Chapter 9 - TV programming
TV programming takes two major forms: news and entertainment.
Television news is the nation's primary source of news and is regarded as credible by a large portion of the public.
Television news reached maturity when President Kennedy was assassinated. During this turbulent era television coverage illustrated major fault lines in American society. The assassinations of Martin Luther King and Robert F. Kennedy were covered extensively. The 1960s events such as the civil rights movement and the Vietnam War came to life in America's living rooms. The sixties ended as millions of people around the world watched Neil Armstrong set foot on the moon.
The 1970s and 1980s were marked by money and machines. Television news became a significant profit center for local TV stations and cable. Anchor salaries rose. Electronic news gathering and satellite news came on the scene. Cable offerings expanded and the 1980s saw the first new TV network since the advent of television when FOXdebuted the Simpsons.
The 1990s saw growth in TV news due to news networks, regional cable news, and more global competition.
Many people are involved in the preproduction stage of the newscast. They are the news director, news producer, assignment editor, field producer, reporter, writer, and tape editors. Those involved in the production stage include the director, the studio production team, and the anchors.
Television stations can obtain entertainment programming through networks, syndication, and local origination. The commercial networks - ABC, CBS, NBC, and Fox - provide broad, mass appeal programming. Three newer networks, Paramount's UPN, AOL-Time-Warner's WB, and Pax TV, have aligned with independent stations to compete for the huge TV audience.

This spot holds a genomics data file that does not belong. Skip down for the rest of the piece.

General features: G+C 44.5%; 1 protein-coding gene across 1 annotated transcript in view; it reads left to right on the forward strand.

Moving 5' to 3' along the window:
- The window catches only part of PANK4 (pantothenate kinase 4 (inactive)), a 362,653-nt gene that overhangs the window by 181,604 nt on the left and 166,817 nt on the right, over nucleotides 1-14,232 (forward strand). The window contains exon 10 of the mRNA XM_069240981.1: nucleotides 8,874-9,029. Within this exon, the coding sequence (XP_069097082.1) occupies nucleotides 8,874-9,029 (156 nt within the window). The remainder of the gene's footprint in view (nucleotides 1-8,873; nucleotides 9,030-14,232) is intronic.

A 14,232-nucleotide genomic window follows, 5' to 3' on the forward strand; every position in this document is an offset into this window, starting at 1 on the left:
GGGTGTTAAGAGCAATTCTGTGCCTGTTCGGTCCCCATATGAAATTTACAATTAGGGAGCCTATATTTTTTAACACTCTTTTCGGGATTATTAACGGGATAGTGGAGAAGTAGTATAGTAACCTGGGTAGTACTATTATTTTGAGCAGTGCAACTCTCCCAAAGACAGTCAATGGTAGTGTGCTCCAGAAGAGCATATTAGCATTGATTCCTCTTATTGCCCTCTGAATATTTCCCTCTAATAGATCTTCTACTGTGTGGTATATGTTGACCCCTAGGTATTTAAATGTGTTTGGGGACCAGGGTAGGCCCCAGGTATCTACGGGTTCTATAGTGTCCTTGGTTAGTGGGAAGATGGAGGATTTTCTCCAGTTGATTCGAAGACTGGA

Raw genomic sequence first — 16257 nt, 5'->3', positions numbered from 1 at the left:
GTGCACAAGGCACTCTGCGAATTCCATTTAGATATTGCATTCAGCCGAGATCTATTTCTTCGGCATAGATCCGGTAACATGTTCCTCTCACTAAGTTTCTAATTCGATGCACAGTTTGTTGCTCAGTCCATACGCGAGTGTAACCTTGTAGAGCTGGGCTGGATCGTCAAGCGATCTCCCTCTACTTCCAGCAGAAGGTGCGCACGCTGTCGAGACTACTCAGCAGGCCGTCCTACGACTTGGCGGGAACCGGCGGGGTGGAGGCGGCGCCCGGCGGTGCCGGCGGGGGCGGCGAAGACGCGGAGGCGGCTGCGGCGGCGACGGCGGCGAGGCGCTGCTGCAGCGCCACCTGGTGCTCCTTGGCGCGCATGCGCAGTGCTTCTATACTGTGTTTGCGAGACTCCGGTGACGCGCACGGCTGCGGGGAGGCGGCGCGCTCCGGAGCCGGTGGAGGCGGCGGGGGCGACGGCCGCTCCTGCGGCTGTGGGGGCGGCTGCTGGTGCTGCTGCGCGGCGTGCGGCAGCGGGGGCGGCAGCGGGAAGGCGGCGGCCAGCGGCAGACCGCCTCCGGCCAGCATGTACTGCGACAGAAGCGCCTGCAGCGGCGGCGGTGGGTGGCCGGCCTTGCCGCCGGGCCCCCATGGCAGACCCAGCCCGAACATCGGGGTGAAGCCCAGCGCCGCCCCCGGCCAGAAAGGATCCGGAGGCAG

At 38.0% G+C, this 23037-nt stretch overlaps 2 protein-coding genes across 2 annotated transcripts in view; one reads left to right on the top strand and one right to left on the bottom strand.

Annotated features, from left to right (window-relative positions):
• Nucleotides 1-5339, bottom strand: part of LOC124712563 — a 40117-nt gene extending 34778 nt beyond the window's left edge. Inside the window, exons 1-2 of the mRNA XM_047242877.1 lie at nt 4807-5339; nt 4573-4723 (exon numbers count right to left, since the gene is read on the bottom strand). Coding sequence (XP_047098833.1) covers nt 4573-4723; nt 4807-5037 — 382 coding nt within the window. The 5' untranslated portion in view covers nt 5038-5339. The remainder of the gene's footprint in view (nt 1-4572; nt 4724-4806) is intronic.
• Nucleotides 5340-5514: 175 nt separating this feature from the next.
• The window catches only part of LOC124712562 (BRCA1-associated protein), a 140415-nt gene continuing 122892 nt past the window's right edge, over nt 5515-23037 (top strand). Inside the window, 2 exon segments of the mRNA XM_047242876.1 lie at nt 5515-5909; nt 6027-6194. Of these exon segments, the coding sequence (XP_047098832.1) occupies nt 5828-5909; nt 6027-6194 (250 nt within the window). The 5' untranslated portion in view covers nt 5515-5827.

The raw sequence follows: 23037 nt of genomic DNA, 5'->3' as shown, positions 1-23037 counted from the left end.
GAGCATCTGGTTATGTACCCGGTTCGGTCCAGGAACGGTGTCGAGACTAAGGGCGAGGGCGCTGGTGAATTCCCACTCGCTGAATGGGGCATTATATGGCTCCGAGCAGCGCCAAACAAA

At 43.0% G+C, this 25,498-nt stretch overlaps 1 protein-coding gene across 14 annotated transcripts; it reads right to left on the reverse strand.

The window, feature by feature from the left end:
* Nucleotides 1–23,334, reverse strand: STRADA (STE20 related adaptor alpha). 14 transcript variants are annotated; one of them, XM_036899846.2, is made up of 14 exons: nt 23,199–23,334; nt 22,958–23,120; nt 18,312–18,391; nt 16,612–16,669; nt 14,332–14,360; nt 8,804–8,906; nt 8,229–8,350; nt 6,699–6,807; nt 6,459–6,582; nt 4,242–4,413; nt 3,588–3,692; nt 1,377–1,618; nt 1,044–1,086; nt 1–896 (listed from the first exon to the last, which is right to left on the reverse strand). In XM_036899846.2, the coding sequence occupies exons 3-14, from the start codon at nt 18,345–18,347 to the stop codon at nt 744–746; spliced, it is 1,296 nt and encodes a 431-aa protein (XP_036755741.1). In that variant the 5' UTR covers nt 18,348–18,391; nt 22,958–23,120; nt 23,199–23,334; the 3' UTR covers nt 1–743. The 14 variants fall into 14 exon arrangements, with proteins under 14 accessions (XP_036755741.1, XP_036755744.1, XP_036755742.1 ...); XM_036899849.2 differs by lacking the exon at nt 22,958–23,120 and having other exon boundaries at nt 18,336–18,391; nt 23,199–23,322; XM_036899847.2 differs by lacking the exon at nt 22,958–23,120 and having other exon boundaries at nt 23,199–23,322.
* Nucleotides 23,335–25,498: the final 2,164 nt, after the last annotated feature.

Historically, networks have relied on outside sources for their programs - in particular, the major Hollywood studios and a cluster of well-known independent producers. Recently, the networks have expanded the scope of their own in-house production. The networks receive a great number of suggested storylines. Because the numer is so large, there is only a slight chance that any one idea will be accepted.
Made-for-TV and cable movies are the most expensive types of programming. Situations comedies and reality programs, on the other hand, are cheaper to produce.
As cable matures, it has directly affected the networks. Cable has been producting higher-quality shows and the effects can be seen in the ratings.
Syndication has become a popular source of programming. To understand fully the syndication business, one must be aware of NATPE trade shows and types of syndication.
Cable syndication is growing as the audience watching cable continues to expand.
Local TV stations achieve an identity by producing local shows; therefore, many community and cable stations are trying this technique. Because they will be saving money and providing original programming these stations are likely to survive in the future.
TV programming strategies include audience flow, counterprogramming, and challenge programming.